Nowra (NSW) was where Frank chose to start his new life in Australia. He worked there as a newsagent but before long became involved in organising fitness events, mainly running. He founded the Nowra Athletics Club helped by a former Sydney runner named Rod Gibb, to whom, typically, he gave all credit for the club's foundation. Rod spoke stirringly about his mentor and old mate at the funeral. He told of what Frank always insisted about athletics, that the athlete - any athlete - was what it really was all about. Yet his enthusiasm and readiness to approach the big names led to the Nowra AAC becoming one of the leading such clubs anywhere in Australia. Within one year the club, with Frank and Rod Gibb at the helm, held two of the major athletics events in Australia, the state road relay championships and the Nowra Open athletics meeting. Many of the greats of Australian athletics of the past came to this country town to take part, including Olympians like Betty Cuthbert, Dave Power and Alby Thomas, and others like Peter Vassella (400 metres finalist, Tokyo 1964), Warwick Selvey (Commonwealth Games gold medal discus thrower, Perth 1962) and Dave Prince (double Commonwealth Games silver medal hurdler and later to become president of Athletics Australia).

When he left Nowra (some say to avoid being chased into marriage) Frank joined the Western Suburbs AAC, where he became involved with and often helped people like triathlete Greg Welch, Commonwealth Games 5000 metres gold medallist (Auckland, NZ, 1990) Andrew Lloyd, and great road and City to Surf runners like Danny Boltz, Quentin Morley and the Brennan twins, among so many more. Giving, of his time, money and other material things, as well as encouraging and helping others, regardless of ability or achievements, was what Frank McCaffrey was always all about.

When we started Fun Runner magazine in 1979, at the beginning of the jogging and running boom, Frank was our first choice and flattered us by agreeing to become our Roving Editor and the real face, as well as force, behind what would eventually become the bible of running for fun and fitness in Australia. Frank really made this magazine and at the same time fun running, not only in New South Wales but all around Australia. Everywhere he went with his Volkswagen van with the name of his column "On the Run" emblazoned on its side, people flocked to see and hear this wonderfully entertaining man who could outrun many who were decades younger than himself. He became almost a cult figure but never lost any of his humility.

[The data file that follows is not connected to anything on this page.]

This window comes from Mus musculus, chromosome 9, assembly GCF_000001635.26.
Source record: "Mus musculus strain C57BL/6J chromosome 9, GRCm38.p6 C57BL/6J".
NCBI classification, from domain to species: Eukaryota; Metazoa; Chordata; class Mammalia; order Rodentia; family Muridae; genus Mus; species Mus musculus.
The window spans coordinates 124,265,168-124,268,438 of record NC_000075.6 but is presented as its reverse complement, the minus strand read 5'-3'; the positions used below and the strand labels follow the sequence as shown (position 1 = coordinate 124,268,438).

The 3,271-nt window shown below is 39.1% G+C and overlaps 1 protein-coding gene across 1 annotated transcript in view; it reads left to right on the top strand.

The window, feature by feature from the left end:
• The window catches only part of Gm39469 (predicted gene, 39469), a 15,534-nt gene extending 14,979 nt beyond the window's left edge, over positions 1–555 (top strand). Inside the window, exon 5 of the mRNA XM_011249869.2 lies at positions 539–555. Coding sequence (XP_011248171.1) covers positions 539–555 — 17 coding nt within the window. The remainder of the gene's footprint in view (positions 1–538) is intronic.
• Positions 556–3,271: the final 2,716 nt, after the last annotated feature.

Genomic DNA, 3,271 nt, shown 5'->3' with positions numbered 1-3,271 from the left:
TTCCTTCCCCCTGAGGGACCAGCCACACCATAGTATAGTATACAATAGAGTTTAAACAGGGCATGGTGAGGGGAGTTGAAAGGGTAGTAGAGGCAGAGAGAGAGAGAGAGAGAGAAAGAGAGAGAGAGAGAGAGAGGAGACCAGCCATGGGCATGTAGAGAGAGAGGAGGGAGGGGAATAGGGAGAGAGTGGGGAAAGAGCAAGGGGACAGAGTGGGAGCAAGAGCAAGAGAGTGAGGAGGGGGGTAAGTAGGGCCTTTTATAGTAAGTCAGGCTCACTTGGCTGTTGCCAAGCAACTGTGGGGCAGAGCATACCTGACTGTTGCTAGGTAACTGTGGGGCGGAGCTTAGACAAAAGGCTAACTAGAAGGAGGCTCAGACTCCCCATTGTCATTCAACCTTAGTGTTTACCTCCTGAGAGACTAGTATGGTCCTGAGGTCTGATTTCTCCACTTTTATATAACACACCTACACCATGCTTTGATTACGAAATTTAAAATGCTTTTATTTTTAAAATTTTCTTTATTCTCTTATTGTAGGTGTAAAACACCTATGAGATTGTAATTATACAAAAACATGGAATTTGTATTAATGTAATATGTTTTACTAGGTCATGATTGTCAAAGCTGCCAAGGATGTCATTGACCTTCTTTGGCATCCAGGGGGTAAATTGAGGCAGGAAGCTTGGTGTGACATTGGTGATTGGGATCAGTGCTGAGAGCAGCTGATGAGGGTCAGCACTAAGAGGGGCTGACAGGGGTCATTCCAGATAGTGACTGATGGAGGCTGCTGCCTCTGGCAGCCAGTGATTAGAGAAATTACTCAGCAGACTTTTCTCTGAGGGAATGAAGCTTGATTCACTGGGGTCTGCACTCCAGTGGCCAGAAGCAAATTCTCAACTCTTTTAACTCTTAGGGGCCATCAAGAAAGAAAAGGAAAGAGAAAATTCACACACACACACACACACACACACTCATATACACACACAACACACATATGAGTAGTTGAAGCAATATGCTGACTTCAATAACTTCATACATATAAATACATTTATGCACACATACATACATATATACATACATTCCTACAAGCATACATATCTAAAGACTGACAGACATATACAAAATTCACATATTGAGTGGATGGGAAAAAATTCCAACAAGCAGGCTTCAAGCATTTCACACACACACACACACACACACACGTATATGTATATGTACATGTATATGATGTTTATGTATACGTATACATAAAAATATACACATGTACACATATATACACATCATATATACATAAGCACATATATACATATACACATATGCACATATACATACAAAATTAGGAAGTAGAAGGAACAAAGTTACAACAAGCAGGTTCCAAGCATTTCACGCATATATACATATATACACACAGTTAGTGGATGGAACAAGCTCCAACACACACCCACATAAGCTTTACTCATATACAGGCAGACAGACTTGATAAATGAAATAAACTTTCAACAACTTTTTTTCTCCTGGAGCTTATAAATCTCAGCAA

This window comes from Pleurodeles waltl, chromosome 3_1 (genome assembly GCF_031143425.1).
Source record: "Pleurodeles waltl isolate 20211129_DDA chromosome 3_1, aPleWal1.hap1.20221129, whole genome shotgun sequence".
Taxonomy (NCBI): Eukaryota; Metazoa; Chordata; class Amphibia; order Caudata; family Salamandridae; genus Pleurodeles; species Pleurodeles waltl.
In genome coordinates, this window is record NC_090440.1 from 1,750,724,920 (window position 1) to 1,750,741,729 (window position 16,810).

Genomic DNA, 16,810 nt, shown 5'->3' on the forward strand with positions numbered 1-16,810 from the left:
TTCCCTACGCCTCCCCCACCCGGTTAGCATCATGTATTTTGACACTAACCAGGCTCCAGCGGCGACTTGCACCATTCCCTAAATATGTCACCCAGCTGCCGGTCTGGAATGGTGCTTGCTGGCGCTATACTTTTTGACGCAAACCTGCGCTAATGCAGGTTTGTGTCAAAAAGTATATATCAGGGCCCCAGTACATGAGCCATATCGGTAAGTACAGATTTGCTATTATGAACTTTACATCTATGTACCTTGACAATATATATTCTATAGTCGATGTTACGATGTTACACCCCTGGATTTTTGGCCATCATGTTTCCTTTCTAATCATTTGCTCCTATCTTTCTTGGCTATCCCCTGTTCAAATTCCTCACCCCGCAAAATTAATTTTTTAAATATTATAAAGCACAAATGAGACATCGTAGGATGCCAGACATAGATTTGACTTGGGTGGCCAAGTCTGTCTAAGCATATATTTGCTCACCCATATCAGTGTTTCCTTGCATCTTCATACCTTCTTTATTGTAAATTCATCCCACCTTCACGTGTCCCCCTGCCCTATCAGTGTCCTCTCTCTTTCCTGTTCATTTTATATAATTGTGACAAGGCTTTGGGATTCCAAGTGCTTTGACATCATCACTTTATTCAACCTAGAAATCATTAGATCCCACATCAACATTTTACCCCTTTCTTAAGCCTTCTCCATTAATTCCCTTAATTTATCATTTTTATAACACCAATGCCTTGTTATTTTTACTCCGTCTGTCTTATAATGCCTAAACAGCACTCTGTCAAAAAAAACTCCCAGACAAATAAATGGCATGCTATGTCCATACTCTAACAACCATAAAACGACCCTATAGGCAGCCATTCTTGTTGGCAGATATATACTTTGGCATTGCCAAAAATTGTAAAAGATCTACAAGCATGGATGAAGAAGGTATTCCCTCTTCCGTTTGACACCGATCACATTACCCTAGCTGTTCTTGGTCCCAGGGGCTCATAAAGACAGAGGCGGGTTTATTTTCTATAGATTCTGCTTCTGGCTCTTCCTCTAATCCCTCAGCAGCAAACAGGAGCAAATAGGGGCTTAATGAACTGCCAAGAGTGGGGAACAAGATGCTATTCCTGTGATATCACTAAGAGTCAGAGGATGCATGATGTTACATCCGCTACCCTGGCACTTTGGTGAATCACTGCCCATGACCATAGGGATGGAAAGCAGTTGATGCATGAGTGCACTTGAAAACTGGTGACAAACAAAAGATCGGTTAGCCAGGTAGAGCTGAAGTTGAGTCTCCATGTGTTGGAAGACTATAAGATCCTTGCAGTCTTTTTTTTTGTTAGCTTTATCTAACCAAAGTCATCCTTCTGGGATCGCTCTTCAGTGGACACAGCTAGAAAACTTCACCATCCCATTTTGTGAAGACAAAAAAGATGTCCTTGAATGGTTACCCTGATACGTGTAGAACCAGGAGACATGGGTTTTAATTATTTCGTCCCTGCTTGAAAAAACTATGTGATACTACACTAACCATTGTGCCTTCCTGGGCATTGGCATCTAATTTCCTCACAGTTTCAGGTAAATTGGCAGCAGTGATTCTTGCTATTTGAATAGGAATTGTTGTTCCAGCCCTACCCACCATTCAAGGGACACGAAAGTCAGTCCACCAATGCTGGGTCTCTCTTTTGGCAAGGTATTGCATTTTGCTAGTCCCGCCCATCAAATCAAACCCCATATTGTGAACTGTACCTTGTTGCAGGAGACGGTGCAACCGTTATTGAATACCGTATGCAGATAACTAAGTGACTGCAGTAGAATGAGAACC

Frank travelled the world running in some of the most famous and popular people's marathons, including, besides Berlin (three times), New York (five times), London, San Francisco and, of course, Fun Runner's own Sydney Marathon. The Sydney City to Surf was another favourite event, as was the San Francisco Bay to Breakers. How he managed to travel so much on such a small income, mainly just his veterans and seniors pensions, was always a mystery, but it seemed that Frank could exist on the proverbial smell of an oily rag.

Another major interest was with the Christina Noble Foundation, which raises funds for helping to look after destitute, sick and especially blind children in Vietnam. Frank met Christina at the home of the late, great ophthalmic surgeon, Professor Fred Hollows, himself another fanatical fun runner and marathon racer. On going to Saigon shortly after their meeting, he visited Christina at her modest home where he saw for himself her kind and caring work with these impoverished Vietnamese children. In his autobiography he tells of hearing a wonderful version of the Ave Maria played by two blind boys aged fifteen, one of whom then played Beethoven's Fur Elise, which Frank swore was one of the best he'd ever heard and left him with tears in his eyes.

Vale, Frank. You fought the good fight, ran the race of life extremely well, and left us all a fine legacy - one which we would do well to try to emulate, each in our own way.

Copyright Mike Agostini 2002
Posted at 14:49     [Perma-Link]